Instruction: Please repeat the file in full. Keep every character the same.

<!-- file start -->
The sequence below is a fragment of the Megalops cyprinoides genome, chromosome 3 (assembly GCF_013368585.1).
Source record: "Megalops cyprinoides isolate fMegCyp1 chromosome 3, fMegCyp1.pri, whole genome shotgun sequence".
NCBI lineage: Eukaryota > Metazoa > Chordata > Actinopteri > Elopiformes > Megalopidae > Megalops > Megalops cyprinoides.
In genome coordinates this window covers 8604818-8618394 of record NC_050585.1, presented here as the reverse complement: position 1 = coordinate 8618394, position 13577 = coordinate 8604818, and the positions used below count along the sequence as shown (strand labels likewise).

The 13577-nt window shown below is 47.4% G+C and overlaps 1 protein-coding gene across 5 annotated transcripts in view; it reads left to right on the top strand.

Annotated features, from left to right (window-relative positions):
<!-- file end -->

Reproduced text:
The sequence below is a fragment of the Megalops cyprinoides genome, chromosome 3 (assembly GCF_013368585.1).
Source record: "Megalops cyprinoides isolate fMegCyp1 chromosome 3, fMegCyp1.pri, whole genome shotgun sequence".
NCBI lineage: Eukaryota > Metazoa > Chordata > Actinopteri > Elopiformes > Megalopidae > Megalops > Megalops cyprinoides.
In genome coordinates this window covers 8604818-8618394 of record NC_050585.1, presented here as the reverse complement: position 1 = coordinate 8618394, position 13577 = coordinate 8604818, and the positions used below count along the sequence as shown (strand labels likewise).

The 13577-nt window shown below is 47.4% G+C and overlaps 1 protein-coding gene across 5 annotated transcripts in view; it reads left to right on the top strand.

Annotated features, from left to right (window-relative positions):